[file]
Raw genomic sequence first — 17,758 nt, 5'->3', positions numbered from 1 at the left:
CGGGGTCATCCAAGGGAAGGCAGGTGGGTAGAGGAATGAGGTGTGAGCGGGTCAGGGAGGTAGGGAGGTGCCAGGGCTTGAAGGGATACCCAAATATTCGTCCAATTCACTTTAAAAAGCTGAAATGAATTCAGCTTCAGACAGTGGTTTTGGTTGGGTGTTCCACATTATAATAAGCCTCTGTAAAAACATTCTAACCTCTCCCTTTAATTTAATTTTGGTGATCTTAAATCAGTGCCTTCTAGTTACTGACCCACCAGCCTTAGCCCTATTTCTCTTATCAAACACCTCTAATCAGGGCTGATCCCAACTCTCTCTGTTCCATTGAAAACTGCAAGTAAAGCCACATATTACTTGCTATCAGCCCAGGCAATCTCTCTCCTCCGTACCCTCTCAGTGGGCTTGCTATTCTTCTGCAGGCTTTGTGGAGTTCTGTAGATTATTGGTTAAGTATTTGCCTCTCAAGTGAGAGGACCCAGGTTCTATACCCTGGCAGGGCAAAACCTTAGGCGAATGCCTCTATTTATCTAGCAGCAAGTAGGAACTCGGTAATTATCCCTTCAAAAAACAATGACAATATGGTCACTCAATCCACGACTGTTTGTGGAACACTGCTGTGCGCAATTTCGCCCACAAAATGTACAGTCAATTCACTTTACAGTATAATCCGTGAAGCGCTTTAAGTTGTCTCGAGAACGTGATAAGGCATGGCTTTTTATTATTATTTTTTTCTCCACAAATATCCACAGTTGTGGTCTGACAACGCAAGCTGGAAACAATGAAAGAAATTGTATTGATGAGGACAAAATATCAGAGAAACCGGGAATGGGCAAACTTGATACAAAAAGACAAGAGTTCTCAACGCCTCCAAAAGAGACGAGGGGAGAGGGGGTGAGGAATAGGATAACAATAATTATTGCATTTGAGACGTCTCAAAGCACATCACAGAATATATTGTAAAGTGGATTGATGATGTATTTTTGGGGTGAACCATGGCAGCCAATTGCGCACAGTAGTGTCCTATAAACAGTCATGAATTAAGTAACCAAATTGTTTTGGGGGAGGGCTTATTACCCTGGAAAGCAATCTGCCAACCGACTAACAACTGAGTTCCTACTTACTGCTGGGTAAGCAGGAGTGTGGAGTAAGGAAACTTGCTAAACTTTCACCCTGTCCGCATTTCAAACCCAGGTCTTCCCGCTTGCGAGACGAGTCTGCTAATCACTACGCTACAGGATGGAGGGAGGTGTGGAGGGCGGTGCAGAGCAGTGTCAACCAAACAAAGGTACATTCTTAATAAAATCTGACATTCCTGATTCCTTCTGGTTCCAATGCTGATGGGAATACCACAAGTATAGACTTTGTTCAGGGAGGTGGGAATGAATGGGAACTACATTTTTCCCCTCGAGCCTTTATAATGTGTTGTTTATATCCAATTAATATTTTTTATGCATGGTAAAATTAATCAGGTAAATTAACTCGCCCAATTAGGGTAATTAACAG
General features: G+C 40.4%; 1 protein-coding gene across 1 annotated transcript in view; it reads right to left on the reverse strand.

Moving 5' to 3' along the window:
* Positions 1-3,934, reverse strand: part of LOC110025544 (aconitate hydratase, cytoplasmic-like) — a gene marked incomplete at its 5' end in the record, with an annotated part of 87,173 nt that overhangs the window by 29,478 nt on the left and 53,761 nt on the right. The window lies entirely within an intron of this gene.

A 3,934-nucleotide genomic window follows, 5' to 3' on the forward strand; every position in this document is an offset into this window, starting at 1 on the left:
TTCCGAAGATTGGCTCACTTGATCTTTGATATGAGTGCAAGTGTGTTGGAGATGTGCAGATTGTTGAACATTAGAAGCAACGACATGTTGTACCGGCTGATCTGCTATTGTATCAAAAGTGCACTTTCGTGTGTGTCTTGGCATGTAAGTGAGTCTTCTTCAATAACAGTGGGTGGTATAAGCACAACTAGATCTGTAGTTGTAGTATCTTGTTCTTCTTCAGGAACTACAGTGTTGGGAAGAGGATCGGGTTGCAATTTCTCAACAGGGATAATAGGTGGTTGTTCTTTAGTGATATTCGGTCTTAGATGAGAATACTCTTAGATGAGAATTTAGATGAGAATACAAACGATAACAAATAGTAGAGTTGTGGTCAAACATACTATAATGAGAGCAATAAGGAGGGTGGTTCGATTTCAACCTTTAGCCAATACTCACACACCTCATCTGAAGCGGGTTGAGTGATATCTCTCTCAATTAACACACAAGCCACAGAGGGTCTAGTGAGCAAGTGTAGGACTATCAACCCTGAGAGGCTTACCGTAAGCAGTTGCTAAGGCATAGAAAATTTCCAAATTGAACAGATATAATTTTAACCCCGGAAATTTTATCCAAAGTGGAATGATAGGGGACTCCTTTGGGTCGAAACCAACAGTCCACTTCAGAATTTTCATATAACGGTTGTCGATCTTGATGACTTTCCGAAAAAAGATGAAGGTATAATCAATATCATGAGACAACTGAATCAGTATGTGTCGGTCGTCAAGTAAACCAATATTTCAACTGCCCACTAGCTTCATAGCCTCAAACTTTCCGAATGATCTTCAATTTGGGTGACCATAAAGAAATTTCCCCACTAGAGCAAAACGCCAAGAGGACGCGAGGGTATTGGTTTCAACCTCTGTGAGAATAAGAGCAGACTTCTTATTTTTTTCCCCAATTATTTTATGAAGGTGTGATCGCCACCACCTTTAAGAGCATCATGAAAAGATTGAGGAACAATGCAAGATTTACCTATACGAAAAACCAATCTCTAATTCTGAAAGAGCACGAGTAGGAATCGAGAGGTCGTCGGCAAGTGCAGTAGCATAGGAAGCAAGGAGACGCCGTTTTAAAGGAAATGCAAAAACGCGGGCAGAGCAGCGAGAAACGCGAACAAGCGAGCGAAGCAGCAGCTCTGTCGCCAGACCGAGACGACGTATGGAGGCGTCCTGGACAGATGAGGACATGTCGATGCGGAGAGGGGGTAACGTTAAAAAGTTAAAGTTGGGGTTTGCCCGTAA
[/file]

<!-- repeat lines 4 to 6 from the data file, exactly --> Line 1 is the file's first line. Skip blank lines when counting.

Moving 5' to 3' along the window:
* Positions 1-3,934, reverse strand: part of LOC110025544 (aconitate hydratase, cytoplasmic-like) — a gene marked incomplete at its 5' end in the record, with an annotated part of 87,173 nt that overhangs the window by 29,478 nt on the left and 53,761 nt on the right. The window lies entirely within an intron of this gene.

A 3,934-nucleotide genomic window follows, 5' to 3' on the forward strand; every position in this document is an offset into this window, starting at 1 on the left: